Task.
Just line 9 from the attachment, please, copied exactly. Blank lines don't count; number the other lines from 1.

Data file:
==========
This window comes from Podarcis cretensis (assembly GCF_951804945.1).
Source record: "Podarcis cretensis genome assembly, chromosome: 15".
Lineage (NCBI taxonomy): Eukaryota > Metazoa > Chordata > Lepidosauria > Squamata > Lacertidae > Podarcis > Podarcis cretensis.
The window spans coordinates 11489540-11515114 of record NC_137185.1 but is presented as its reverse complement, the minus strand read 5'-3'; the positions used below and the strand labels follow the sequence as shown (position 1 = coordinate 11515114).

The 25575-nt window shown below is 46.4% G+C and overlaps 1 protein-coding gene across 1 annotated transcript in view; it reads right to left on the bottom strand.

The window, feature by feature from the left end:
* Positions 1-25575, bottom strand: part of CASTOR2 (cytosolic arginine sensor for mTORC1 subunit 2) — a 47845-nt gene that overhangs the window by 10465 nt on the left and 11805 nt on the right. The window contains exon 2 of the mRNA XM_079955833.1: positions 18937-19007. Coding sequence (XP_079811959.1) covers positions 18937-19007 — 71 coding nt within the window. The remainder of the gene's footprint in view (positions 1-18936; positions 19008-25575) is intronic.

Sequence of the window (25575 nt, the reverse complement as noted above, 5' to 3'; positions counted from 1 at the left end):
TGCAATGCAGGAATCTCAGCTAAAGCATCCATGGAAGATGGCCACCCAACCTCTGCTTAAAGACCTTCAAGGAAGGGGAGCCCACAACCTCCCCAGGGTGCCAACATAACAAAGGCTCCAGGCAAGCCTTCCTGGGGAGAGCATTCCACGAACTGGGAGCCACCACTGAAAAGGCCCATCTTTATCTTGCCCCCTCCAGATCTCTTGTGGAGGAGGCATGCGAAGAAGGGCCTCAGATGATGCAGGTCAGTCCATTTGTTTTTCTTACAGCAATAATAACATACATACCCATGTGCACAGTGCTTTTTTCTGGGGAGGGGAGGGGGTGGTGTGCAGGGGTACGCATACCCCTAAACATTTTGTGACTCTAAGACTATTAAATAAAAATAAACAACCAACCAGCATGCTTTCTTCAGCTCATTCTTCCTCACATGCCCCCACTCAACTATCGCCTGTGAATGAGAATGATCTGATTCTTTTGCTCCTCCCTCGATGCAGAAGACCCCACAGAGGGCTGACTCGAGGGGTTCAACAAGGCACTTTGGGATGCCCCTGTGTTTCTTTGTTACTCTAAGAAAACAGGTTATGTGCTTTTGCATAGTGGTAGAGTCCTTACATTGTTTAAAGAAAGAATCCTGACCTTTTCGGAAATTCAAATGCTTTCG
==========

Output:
TGCAATGCAGGAATCTCAGCTAAAGCATCCATGGAAGATGGCCACCCAACCTCTGCTTAAAGACCTTCAAGGAAGGGGAGCCCACAACCTCCCCAGGGTGCCAACATAACAAAGGCTCCAGGCAAGCCTTCCTGGGGAGAGCATTCCACGAACTGGGAGCCACCACTGAAAAGGCCCATCTTTATCTTGCCCCCTCCAGATCTCTTGTGGAGGAGGCATGCGAAGAAGGGCCTCAGATGATGCAGGTCAGTCCATTTGTTTTTCTTACAGCAATAATAACATACATACCCATGTGCACAGTGCTTTTTTCTGGGGAGGGGAGGGGGTGGTGTGCAGGGGTACGCATACCCCTAAACATTTTGTGACTCTAAGACTATTAAATAAAAATAAACAACCAACCAGCATGCTTTCTTCAGCTCATTCTTCCTCACATGCCCCCACTCAACTATCGCCTGTGAATGAGAATGATCTGATTCTTTTGCTCCTCCCTCGATGCAGAAGACCCCACAGAGGGCTGACTCGAGGGGTTCAACAAGGCACTTTGGGATGCCCCTGTGTTTCTTTGTTACTCTAAGAAAACAGGTTATGTGCTTTTGCATAGTGGTAGAGTCCTTACATTGTTTAAAGAAAGAATCCTGACCTTTTCGGAAATTCAAATGCTTTCG